The unfolding of the saga of FDR’s “fire in the belly” ambitions takes up the first two parts of the series. Here we find out the early family history, the various schoolboy pursuits, the private schools, the obligatory Ivy League education (Harvard), the courtship of the sublime distant cousin (and Teddy favorite) Eleanor, his first stab at elective office in New York, his apprenticeship in Washington as Assistant Secretary of the Navy during the Wilson presidency, his little extramarital love affairs, his selection as Vice Presidential candidate in 1920, the seemingly political career-ending bout with polio and the fight against its physical restrictions, the successful efforts to hide this from the public, thereafter the successful return to politics as Governor of New York and, finally, the nomination and election as the 32nd President of The United States. Plenty of material for thought here.

But that is only prelude. FDR faced a capitalist system that had like today 'lost', although for different specific reasons, its moorings and was in need of deep repair (or overthrow). It is not unfair, I do not believe, to say as I have said in the headline of this entry that FDR’s effort was the last gasp effort of capitalism to survive (although his fellow capitalists and their intellectual, political and media hangers-on shortsightedly called him a “traitor to his class”). The most glaring contrast in the whole documentary is that between an overwhelmed President Hoover’s abject defeatism and FDR’s strident confidence (a like comparison could be made, at least of the defeated presidential part, with the current Bush).

Although we now know that the ultimate way out of that Great Depression was World War II in 1933 FDR applied, piecemeal and as triage, a whole series of economic programs to jump start the system, most famously the National Recovery Act (NRA, later declared unconstitutional by the Supreme Court). FDR’s first two terms were basically a fight to find ways, virtually any ways to keep the economy moving and get people back to work. He was running out of time and the public’s patience when the rumblings of WWII came on to the horizon in Europe.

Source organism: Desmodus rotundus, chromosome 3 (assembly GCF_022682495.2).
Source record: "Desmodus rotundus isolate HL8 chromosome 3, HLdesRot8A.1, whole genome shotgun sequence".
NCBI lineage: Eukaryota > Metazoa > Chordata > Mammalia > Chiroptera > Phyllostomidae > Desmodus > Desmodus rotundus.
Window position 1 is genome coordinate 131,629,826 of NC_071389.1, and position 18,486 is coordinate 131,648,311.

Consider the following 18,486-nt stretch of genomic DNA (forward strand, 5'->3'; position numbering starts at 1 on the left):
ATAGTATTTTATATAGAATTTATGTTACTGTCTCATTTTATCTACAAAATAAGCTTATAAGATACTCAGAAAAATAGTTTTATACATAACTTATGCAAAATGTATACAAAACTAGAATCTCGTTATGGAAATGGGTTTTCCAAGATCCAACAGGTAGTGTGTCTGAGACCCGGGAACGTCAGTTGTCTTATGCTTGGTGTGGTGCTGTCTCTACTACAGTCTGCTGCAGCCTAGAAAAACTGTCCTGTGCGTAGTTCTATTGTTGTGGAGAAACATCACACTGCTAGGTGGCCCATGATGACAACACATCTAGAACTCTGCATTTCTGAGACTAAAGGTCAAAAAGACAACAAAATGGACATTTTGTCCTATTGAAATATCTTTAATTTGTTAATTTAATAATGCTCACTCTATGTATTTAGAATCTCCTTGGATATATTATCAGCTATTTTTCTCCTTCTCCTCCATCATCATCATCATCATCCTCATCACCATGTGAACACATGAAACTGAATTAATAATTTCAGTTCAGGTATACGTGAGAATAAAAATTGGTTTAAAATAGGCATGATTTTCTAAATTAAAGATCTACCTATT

The hard-bitten fight by FDR to get America into the European War against a public opinion that was essentially isolationist, mainly as a result of the WWI experience, takes up the last part of the series. The various efforts to surreptitiously aid England are highlighted here, including the various visits by and with British war time leader Prime Minister Winston Churchill, the fight to get America militarily mobilized including imposition of a military draft, the various conferences of the Big Three (the Soviet Union being the third) to carve up the post-war world and FDR’s final illness round out the story. In our house when I was a kid the mere mention of the name FDR was said, by one and all, with some reverence for his efforts to pull America out of the Great Depression and for guiding it to victory in war. For a long time this writer has not had that youthful reverence but if you want to see why my parents and why I as a youth whispered that name with reverence watch here.

Wednesday, December 10, 2008

“I Said, Who Do You Love”- An Encore-The Raucous Music Of George Thorogood And The Destroyers

Click on the title to link to "YouTube"'s film clip of George Thorogood and The Destroyers performing their version of "Madison Blues".

CD Review

Live, George Thorogood and the Destroyers, Capitol, 1990

A couple of years ago when Bo Diddley died I mentioned in a review of his work that many latter musicians, particularly white musicians were influenced by his songs, and covered them like crazy. That is the case with George Thorogood, with or without his Destroyers. Although he is probably best known for his bad boy anthem, “Bad To The Bone” Thorogood cut his teeth on doing covers of Bo, John Lee Hooker, Muddy Waters and the other greats of the blues and early rock and roll. That is how we should measure his work, as an exponent of a certain kind or of rock and R&B.